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Starbucks halts Facebook ads amid movement to stop hate speech on social media

Click to play video: 'Coke, Unilever join Facebook ad boycott over hate-speech concerns' Coke, Unilever join Facebook ad boycott over hate-speech concerns
WATCH ABOVE: Coke, Unilever join Facebook ad boycott over hate-speech concerns – Jun 27, 2020

Starbucks is the latest company to say it will pause social media ads after a campaign led by civil rights organizations called for an ad boycott of Facebook, saying it doesn’t do enough to stop racist and violent content.

Starbucks said Sunday that its actions were not part of the “#StopHateforProfit” campaign, but that it is pausing its social ads while talking with civil rights organizations and its media partners about how to stop hate speech online.

Read more: More than 80 brands join movement to pause Facebook advertising — here’s why

The coffee chain’s announcement follows statements from Unilever, the European consumer-goods giant behind Ben & Jerry’s ice cream and Dove soap; Coca-Cola; cellphone company Verizon and outdoors companies like Patagonia, Eddie Bauer and REI; film company Magnolia Pictures; jeans maker Levi’s and dozens of smaller companies. Some of the companies will pause ads just on Facebook, while others will refrain from advertising more broadly on social media.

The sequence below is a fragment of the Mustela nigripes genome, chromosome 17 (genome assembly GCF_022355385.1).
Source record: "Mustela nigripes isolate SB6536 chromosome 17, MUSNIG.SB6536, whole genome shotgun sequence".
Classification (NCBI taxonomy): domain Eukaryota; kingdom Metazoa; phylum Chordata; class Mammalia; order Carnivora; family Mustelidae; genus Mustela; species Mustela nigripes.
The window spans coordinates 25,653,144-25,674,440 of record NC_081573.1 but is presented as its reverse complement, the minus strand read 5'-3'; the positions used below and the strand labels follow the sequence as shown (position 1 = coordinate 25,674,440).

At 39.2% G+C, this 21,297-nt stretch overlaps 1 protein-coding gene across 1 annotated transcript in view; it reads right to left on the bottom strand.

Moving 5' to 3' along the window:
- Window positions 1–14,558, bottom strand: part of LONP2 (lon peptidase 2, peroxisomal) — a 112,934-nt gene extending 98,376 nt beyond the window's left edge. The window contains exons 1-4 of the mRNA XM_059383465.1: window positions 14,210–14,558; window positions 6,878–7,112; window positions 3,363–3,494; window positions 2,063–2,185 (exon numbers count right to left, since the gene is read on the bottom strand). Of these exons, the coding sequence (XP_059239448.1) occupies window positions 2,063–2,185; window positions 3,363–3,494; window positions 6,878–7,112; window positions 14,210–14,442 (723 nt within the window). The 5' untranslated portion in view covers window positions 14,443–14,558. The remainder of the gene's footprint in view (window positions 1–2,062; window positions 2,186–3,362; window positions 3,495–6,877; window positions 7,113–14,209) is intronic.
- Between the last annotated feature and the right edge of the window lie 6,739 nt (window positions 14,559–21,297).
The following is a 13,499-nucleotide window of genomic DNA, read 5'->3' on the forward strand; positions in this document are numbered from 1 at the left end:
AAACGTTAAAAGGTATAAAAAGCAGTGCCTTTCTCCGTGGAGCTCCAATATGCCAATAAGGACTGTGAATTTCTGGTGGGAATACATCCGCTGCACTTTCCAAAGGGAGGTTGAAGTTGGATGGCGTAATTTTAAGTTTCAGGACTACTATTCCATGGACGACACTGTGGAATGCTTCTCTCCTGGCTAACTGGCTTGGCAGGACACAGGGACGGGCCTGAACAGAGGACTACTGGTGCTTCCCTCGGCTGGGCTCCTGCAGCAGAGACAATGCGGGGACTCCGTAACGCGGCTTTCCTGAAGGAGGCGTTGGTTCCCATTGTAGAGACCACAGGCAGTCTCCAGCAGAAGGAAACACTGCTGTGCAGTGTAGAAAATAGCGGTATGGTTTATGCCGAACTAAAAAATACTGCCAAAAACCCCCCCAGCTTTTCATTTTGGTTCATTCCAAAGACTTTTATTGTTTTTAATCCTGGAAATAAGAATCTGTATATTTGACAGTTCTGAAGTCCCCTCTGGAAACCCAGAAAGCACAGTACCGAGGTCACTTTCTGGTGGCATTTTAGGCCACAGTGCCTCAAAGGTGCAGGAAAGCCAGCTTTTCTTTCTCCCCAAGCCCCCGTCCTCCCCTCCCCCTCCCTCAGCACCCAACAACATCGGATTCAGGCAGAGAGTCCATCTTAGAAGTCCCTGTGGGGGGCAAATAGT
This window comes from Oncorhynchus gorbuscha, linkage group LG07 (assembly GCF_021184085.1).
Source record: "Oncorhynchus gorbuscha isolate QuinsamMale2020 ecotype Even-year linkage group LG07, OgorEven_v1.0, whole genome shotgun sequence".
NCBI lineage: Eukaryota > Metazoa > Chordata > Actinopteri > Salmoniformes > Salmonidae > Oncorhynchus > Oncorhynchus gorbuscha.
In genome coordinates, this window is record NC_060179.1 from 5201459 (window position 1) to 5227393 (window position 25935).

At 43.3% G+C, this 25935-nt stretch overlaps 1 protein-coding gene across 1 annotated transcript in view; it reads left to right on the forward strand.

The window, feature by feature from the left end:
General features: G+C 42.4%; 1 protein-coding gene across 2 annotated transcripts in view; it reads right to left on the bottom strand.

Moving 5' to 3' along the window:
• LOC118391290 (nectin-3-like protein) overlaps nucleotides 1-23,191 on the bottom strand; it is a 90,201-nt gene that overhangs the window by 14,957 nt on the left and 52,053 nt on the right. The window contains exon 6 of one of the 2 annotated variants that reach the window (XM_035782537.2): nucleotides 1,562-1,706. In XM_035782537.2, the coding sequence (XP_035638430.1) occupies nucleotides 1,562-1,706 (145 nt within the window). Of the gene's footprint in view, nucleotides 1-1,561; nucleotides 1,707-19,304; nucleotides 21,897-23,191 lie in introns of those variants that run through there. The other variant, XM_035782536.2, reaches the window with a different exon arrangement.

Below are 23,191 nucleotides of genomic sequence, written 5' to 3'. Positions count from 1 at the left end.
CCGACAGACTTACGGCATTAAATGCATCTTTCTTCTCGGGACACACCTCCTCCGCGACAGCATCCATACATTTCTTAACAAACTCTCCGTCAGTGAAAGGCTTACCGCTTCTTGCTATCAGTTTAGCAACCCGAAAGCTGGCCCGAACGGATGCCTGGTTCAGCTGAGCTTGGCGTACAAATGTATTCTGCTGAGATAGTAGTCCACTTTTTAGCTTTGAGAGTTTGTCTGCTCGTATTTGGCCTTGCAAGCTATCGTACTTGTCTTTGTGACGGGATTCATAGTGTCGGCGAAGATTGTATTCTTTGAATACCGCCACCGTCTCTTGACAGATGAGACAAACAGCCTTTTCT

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In response to companies halting advertising, Facebook executive Carolyn Everson said earlier this week the social networking platform is committed to purging hateful content from its services.

Click to play video: 'Facebook to add labels to newsworthy content that violate policy' Facebook to add labels to newsworthy content that violate policy
Facebook to add labels to newsworthy content that violate policy – Jun 26, 2020

“Our conversations with marketers and civil rights organizations are about how, together, we can be a force for good,” said Everson, vice-president of Facebook’s global business group.

READ MORE: Facebook announces plan to label newsworthy posts that break rules

Facebook’s market value dropped Friday by more than 8 per cent, or about US$50 billion, as more companies said they would pause ads. Twitter stock also dropped more than 7 per cent Friday.

Sarah Personette, vice-president of global client solutions at Twitter, said Friday the company’s “mission is to serve the public conversation and ensure Twitter is a place where people can make human connections, seek and receive authentic and credible information, and express themselves freely and safely.”

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She added that Twitter is “respectful of our partners’ decisions and will continue to work and communicate closely with them during this time.”

 

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